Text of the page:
I’m not sure how or when “truther” became the go-to word to describe people who routinely spread lies, but I suspect it’s going to be a word we hear a lot in the coming months. (Quickly checks the OED. First use: 2005, in the alt.fan.gene-scott usenet group, during a discussion about the government’s “involvement” in 9/11.)

The word, as I tend to think of it, refers to people who belong to the anti-vax movement; peddlers of some questionable, outlier, or hoax science that puts the lives of children at risk. They usually dress it all up in more elaborate stories. They believe that Bill Gates, one of the world’s great philanthropists, is really some malignant force trying to control us through the chips that are slipped into our bodies during vaccination. Others think it’s George Soros, wrapping the whole nonsense up in an even deeper layer of conspiracy with antisemitism as its core. Others believe the coronavirus is only activated by wearing masks. From there, it’s a short hop to lizard people and claims that the centre of the universe is six inches up Harry Styles’ arse.

I have no time for any of that and yet I do worry. One of the big issues that’s coming down the pipe is the requirement for most of the population to get a coronavirus vaccine. We don’t know if one works, but we have an early sense that something might help reduce the symptoms, reduce the spread, generally help life get back to something more like the old normal. However, we will need a fairly large majority of the population to get the vaccine before we achieve herd immunity.

All great and sensible… if enacted by any other government.

And that’s my problem. I’ve reached the stage where I worry about everything I hear coming from this shower.

I know. I know. It’s wrong of me but I’ve tried my best. During this pandemic, I’ve been less cynical than normal. I gave Johnson huge amount of leniency and even, perhaps, too much. These are extraordinary times and to coin a phrase: science isn’t a precise science. It a methodology that involves testing a hypothesis and modifying it based on the results before you move forward. Good science today generally looks like bad science tomorrow (whilst paradoxically remaining good science). In other words: what we learn now is the best we have in the moment. We might discover it’s wrong tomorrow, but that doesn’t mean we didn’t do the right things today.

So, whilst I accept that the government scientists made mistakes, I worry how the politicians magnified those mistakes by not listening to the large number of epidemiologists who were screaming warnings throughout March. Those experts warned that the modelling was wrong. The government assumed this was a bad seasonal flu when it needed to be treated as a respiratory disease like SARS. We also didn’t learn from other outbreaks. We thought we knew better than countries that had already been dealing with the virus for months. We entered lockdown too late.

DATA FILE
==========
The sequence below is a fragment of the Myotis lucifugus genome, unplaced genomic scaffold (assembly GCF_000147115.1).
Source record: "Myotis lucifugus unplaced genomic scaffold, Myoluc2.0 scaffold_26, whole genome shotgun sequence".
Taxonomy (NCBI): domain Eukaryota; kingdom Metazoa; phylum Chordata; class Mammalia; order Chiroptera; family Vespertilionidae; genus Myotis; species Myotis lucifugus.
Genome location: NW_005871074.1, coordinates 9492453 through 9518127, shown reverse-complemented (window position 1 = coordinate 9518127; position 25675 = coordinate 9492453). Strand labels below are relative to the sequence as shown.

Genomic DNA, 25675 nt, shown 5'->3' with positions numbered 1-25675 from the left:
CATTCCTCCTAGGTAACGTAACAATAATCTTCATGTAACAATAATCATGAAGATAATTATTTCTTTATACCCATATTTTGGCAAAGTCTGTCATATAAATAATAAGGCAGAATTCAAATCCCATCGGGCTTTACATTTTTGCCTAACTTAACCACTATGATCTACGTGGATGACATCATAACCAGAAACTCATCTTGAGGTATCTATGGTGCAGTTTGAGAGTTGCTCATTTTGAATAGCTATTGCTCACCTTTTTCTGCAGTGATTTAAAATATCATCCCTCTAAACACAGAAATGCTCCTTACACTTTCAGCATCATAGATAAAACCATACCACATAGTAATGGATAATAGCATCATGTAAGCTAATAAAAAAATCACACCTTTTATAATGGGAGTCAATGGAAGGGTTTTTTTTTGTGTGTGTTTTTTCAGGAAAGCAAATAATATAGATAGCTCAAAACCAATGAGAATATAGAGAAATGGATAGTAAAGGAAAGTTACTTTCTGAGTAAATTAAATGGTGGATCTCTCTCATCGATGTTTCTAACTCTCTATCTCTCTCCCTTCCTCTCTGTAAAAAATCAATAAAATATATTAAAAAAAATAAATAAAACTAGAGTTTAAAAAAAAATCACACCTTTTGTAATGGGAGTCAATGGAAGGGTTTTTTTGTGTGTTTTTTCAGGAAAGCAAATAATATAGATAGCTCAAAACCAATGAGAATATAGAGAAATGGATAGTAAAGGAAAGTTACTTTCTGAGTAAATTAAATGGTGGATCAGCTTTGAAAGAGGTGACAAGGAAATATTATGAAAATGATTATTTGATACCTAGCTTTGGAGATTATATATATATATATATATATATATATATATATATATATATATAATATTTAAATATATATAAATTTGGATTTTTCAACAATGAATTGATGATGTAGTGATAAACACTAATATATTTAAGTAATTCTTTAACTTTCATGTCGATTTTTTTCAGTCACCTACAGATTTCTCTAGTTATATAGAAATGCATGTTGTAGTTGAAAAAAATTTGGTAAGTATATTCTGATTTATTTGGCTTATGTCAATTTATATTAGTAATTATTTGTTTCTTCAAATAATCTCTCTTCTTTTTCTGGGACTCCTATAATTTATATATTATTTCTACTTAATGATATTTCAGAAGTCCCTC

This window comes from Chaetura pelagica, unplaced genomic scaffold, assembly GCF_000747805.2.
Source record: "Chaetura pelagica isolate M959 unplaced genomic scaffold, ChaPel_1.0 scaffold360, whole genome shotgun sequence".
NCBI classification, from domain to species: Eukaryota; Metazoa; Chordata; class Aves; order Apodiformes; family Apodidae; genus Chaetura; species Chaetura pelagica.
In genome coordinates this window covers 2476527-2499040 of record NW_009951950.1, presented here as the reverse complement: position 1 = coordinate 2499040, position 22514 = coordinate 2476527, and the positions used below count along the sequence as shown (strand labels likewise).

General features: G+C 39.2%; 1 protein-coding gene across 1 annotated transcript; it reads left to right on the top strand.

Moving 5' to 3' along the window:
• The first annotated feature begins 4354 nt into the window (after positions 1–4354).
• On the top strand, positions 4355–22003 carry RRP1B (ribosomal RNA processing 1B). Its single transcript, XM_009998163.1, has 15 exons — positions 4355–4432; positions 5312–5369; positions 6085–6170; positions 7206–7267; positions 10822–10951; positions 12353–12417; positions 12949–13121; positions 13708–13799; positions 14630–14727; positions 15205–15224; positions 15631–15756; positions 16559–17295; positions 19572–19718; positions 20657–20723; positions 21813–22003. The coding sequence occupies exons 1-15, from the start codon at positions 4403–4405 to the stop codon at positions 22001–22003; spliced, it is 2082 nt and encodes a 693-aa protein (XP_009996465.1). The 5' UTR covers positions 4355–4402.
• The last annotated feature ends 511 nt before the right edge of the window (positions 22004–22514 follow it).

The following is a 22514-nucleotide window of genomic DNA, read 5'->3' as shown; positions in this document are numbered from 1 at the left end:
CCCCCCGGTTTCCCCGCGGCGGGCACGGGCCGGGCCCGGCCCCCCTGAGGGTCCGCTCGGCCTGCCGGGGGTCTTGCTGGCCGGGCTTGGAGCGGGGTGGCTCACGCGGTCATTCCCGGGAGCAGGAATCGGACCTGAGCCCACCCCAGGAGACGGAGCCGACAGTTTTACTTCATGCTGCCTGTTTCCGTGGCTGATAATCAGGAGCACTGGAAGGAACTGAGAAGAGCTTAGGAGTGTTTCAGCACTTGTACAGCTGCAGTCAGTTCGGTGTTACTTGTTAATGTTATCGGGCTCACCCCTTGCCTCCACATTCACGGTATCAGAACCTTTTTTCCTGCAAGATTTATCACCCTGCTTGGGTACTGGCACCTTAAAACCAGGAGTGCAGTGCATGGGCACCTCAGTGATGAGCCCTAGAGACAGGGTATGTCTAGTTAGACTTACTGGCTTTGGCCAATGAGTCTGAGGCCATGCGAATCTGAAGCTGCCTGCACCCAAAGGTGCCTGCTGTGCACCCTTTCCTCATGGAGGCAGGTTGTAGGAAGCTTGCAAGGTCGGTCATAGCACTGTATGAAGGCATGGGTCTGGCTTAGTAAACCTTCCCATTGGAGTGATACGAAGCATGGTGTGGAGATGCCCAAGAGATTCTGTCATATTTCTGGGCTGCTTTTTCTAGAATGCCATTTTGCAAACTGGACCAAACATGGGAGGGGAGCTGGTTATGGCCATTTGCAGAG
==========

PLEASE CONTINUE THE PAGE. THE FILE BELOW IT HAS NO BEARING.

Then PPE was an mess and the government tried to fiddle the statistics, counting a pair of gloves as two items of PPE.

Testing was woefully handled. They also fiddled the statistics, counting posted tests as completed tests, and then the two swabs into mouth and up the nostrils as two tests.

Nursing homes were a disaster. Even there they tried to be clever with the stats, keeping nursing home deaths from the published deaths. Only when the ONS came along later did we get a better sense of the scale of the mortalities.

The tracing app has been ditched as dead on arrival.

And in the meanwhile, we hear that they’re splurging £900,000 to make a drab military aircraft (which they don’t even own) look suitably patriotic. (Google suggests that a normal jumbo costs $200,000 – $300,000 to repaint), whilst Boris makes swivel-eyed videos to Australia yammering on about biscuits. And we’ve still not seen the Russian report, which had we not been otherwise distracted, would be a scandal. It certainly remains a huge question mark over this government.

I’ve never been a science denier and I hate conspiracy theories. If or when a vaccine comes along, I want to accept it based on the best available science. I don’t want to be forced to accept it based on the worst available politics. That’s when things become tricky. Because if I’m already a sceptical, the truthers will be fizzing and this culture war will explode as the likes of Hitchens and Young get into a growling rage about the right not to get the vaccine.

I hope I’m wrong because today the threat level has been reduced from 4 to 3 and I’d like to feel as optimistic as I felt yesterday. It’s just that nothing this government does – from doing dodgy deals for Richard Desmond to the ‘No-Deal’ Brexit we were promised would never happen – feels above board.

4 thoughts on “Trutherism”